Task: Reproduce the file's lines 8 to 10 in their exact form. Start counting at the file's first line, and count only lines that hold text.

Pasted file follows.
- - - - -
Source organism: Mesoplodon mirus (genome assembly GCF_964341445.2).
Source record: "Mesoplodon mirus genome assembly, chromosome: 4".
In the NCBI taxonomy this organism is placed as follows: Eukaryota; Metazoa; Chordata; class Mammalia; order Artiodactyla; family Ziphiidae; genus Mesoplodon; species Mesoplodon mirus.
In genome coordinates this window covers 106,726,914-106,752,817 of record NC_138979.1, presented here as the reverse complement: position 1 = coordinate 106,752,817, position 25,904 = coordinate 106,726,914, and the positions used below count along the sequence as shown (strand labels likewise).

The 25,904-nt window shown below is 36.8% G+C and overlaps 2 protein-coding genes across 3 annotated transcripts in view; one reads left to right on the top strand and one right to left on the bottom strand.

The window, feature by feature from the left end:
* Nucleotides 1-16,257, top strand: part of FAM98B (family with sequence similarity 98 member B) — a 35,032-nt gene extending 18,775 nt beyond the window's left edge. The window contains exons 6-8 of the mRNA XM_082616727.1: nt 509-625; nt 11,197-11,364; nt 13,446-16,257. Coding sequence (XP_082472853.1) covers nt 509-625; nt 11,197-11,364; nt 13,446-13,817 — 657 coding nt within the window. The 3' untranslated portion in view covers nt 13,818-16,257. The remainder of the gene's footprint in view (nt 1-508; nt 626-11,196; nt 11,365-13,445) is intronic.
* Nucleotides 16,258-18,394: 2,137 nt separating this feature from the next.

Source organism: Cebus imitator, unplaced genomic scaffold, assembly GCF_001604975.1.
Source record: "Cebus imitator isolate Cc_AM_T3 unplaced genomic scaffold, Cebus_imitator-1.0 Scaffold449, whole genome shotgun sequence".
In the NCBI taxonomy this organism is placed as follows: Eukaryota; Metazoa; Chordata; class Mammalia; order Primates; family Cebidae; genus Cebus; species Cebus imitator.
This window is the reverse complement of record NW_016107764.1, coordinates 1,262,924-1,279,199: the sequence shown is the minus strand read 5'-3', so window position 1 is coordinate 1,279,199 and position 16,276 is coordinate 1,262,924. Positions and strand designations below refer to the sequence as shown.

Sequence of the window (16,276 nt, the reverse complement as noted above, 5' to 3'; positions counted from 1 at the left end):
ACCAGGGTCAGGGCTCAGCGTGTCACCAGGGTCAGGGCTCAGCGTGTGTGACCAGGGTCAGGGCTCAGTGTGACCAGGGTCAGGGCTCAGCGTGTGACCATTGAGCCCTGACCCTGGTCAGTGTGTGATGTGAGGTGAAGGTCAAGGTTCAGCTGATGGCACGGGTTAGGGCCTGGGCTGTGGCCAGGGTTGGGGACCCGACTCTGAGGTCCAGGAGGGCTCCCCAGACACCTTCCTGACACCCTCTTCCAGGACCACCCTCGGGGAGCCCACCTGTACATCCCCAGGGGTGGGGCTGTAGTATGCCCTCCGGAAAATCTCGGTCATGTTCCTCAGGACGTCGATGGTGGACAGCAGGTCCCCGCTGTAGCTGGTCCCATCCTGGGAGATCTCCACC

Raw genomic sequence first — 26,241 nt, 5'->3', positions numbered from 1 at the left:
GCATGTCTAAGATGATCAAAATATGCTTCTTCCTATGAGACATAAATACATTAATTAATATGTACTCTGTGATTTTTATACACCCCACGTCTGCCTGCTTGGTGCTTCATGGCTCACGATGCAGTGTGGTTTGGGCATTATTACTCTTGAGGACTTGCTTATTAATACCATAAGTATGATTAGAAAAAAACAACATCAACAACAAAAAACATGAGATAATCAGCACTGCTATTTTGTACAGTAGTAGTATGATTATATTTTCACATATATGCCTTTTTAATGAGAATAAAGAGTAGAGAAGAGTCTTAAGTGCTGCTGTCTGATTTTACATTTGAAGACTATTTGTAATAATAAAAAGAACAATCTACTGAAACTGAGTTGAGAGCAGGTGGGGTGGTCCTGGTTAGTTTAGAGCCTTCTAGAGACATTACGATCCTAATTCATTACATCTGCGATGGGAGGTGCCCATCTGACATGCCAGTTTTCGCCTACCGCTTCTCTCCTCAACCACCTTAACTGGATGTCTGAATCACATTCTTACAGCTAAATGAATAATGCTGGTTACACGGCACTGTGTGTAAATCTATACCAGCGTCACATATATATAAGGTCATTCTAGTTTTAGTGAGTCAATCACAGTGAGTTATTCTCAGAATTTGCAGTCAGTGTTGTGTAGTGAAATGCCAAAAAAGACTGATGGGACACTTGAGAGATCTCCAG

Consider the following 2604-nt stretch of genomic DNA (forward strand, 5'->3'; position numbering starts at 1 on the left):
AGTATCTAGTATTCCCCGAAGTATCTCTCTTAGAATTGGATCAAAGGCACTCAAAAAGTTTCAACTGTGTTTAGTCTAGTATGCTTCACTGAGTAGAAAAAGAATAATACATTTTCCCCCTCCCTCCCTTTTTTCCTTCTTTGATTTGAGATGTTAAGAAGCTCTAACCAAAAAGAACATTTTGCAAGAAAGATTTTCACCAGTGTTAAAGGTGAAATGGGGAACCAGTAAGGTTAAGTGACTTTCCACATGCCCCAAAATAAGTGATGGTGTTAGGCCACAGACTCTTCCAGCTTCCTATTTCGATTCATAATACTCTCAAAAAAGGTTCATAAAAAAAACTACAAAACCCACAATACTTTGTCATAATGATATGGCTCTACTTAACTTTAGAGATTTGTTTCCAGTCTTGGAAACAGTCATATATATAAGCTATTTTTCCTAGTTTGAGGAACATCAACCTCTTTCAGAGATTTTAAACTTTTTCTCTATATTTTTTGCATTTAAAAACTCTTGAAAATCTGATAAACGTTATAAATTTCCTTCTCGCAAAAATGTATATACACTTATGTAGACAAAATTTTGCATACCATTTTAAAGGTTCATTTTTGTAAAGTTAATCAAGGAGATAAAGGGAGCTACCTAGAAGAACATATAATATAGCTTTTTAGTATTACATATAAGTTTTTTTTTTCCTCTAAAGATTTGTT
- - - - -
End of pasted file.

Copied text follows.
* Nucleotides 16,258-18,394: 2,137 nt separating this feature from the next.

Source organism: Cebus imitator, unplaced genomic scaffold, assembly GCF_001604975.1.
Source record: "Cebus imitator isolate Cc_AM_T3 unplaced genomic scaffold, Cebus_imitator-1.0 Scaffold449, whole genome shotgun sequence".